7. Feldstein, Martin & Liebman, Jeffrey B., 2002. "Social security," Handbook of Public Economics, in: A. J. Auerbach & M. Feldstein (ed.), Handbook of Public Economics, edition 1, volume 4, chapter 32, pages 2245-2324 Elsevier.
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    Cited by:
    1. Martin Feldstein & Jeffrey B Liebman, 2002. "The Distributional Effects of an Investment-Based Social Security System," Working Papers 02-08, Center for Economic Studies, U.S. Census Bureau.
    2. Jeffrey B. Liebman, 2002. "Redistribution in the Current U.S. Social Security System," NBER Chapters, in: The Distributional Aspects of Social Security and Social Security Reform, pages 11-48 National Bureau of Economic Research, Inc.
    3. Stephen Drinkwater & Paul Levine & Emanuela Lotti & Joseph Pearlman, 2003. "The Economic Impact of Migration: A Survey," School of Economics Discussion Papers 0103, School of Economics, University of Surrey.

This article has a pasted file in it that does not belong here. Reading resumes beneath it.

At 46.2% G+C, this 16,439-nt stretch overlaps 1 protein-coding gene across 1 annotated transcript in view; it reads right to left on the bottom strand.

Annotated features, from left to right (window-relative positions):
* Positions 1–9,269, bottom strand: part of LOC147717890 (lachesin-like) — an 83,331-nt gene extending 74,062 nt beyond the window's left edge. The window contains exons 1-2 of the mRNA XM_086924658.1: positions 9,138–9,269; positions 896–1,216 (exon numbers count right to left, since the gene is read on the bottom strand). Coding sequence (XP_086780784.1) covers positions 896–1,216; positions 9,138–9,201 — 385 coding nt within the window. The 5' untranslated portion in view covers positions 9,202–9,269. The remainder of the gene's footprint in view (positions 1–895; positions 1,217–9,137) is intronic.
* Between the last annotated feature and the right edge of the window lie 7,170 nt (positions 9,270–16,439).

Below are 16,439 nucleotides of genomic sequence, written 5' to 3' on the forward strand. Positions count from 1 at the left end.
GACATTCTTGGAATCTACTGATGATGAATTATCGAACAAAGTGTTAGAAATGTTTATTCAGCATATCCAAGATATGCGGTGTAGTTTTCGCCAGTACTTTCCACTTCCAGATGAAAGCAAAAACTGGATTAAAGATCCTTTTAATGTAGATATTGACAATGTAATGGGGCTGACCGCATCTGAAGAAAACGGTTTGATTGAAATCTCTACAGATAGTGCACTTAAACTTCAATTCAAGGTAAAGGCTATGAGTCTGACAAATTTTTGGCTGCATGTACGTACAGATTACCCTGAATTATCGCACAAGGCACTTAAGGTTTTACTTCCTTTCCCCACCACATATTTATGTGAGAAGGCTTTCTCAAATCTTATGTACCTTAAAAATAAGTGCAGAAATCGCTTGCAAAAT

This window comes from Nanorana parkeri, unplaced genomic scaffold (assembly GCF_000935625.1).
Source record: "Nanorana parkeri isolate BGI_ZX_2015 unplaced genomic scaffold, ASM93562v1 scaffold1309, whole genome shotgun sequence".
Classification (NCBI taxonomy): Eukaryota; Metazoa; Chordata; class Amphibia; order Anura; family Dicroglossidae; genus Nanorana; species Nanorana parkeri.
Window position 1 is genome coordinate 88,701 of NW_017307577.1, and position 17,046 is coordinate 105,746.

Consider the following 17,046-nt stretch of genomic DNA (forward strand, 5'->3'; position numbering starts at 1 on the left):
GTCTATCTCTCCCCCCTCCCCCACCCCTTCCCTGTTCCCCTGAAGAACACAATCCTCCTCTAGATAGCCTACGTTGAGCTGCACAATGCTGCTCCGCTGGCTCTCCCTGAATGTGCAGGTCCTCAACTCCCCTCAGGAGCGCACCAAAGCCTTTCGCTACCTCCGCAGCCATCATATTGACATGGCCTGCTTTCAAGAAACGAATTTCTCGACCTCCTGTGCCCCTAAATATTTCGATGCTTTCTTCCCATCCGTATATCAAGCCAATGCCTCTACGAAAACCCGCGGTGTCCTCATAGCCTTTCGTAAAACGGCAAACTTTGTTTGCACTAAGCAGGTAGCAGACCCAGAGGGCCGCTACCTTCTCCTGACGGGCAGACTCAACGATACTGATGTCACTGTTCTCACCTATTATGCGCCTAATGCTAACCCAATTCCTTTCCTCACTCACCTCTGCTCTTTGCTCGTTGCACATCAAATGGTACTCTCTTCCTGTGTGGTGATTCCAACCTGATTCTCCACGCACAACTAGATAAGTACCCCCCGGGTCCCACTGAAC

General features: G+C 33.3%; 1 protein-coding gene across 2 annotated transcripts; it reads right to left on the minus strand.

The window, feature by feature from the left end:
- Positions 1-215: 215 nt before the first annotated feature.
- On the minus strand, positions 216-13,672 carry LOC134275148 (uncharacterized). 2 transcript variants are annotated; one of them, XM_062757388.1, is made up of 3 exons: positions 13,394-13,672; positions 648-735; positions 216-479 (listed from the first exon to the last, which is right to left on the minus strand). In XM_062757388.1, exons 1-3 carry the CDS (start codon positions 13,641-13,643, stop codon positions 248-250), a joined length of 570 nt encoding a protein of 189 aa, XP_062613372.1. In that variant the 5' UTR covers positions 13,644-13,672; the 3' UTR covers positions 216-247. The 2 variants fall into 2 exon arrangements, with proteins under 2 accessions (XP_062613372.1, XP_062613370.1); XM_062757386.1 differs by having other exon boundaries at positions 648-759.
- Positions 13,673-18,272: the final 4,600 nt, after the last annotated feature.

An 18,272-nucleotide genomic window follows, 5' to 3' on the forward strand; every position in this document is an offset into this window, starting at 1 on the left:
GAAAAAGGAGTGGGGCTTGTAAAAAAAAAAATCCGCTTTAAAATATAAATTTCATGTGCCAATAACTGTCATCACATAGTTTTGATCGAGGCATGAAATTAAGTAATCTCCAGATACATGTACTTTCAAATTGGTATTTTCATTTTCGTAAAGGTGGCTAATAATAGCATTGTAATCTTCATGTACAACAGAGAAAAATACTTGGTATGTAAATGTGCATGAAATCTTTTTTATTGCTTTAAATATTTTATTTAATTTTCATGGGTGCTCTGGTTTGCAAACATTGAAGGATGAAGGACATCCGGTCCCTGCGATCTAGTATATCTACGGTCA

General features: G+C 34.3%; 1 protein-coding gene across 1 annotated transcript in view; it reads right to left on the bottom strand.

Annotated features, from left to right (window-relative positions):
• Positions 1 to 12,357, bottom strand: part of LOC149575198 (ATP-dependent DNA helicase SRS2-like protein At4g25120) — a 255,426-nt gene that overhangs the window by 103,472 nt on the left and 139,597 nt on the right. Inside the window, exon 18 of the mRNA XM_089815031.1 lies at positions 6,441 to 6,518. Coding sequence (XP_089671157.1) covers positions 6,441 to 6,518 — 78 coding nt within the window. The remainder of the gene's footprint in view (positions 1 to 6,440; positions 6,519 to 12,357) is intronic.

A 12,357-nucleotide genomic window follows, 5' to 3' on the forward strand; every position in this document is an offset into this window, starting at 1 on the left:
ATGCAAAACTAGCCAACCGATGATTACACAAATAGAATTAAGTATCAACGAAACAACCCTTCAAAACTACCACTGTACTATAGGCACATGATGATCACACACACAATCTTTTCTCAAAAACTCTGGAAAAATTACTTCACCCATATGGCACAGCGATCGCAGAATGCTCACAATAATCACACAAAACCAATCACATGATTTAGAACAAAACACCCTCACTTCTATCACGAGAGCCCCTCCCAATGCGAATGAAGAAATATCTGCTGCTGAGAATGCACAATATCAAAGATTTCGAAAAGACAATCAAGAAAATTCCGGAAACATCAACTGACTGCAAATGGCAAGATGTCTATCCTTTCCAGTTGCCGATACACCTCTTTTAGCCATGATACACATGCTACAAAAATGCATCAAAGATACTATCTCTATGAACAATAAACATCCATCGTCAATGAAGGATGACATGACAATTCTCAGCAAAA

4. Sari Pekkala Kerr & William R. Kerr, 2011. "Economic Impacts of Immigration: A Survey," NBER Working Papers 16736, National Bureau of Economic Research, Inc.
    5. Pervi Sevak & Lucie Schmidt, 2008. "Immigrant-Native Fertility and Mortality Differentials in the United States," Working Papers wp181, University of Michigan, Michigan Retirement Research Center.
    6. Dobra, Alexandra, 2009. "Identifying the key issues focusing on the costs and benefits of immigration in developed countries," MPRA Paper 16806, University Library of Munich, Germany.
    7. Dobra, Alexandra, 2009. "Principal concerns concentrating on the costs and benefits of immigration in developed countries," MPRA Paper 16817, University Library of Munich, Germany.
    8. Axel Börsch-Supan, 2002. "Mehr Zuwanderung? Zur Rolle des Auslands bei der Stabilisierung der gesetzlichen Rentenversicherung in Deutschland," MEA discussion paper series 02022, Munich Center for the Economics of Aging (MEA) at the Max Planck Institute for Social Law and Social Policy.